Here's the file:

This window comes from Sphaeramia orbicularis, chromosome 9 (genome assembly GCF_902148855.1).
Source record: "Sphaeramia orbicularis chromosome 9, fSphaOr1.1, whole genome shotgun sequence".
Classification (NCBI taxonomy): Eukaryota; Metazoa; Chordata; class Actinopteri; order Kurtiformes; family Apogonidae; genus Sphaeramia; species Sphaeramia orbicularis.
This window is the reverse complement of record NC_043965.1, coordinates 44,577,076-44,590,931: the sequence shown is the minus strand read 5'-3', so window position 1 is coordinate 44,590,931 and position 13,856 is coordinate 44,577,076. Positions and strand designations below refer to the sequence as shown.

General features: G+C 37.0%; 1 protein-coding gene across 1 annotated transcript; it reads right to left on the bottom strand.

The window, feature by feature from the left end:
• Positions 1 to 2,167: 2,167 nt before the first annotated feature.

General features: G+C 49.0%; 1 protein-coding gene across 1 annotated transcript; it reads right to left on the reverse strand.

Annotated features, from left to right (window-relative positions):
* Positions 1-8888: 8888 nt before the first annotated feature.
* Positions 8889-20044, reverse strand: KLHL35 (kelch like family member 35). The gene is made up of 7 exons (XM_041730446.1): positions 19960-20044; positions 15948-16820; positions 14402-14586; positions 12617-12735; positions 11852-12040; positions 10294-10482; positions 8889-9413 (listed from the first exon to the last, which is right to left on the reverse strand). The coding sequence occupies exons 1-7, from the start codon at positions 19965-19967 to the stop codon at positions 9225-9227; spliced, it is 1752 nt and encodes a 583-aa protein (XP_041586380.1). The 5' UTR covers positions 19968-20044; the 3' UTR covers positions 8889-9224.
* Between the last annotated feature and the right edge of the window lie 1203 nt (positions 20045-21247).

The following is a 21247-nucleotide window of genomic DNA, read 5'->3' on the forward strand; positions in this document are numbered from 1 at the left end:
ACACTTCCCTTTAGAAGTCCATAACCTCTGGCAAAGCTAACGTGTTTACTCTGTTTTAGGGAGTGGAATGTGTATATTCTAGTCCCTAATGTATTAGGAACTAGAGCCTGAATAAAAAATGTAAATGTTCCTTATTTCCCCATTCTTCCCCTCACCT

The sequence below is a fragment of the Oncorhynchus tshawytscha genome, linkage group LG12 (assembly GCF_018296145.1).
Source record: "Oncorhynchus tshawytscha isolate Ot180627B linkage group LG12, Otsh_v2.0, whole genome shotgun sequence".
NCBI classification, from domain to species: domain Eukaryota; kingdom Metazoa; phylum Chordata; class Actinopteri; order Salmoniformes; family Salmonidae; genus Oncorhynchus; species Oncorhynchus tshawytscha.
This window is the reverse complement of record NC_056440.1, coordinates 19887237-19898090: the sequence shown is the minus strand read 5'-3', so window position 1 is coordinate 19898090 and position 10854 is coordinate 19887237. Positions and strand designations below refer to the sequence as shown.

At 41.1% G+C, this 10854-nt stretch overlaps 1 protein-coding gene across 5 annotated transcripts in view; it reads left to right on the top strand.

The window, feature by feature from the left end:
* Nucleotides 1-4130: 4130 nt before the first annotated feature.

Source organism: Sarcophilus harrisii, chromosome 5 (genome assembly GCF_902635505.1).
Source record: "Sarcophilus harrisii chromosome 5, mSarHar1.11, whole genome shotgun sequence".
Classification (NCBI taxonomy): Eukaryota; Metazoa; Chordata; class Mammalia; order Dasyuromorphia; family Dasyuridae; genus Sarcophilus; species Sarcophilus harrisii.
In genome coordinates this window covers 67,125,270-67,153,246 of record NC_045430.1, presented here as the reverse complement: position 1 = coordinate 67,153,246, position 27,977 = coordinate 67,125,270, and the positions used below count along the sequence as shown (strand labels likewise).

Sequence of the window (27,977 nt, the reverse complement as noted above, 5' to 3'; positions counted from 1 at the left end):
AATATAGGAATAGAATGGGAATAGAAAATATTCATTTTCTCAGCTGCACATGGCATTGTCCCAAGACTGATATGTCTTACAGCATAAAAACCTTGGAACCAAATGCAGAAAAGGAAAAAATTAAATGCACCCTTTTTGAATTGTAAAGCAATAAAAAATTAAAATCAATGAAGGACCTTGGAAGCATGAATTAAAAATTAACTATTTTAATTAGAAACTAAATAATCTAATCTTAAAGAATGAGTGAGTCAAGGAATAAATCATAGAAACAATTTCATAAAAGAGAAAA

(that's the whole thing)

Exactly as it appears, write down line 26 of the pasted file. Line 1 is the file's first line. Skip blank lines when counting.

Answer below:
Sequence of the window (27,977 nt, the reverse complement as noted above, 5' to 3'; positions counted from 1 at the left end):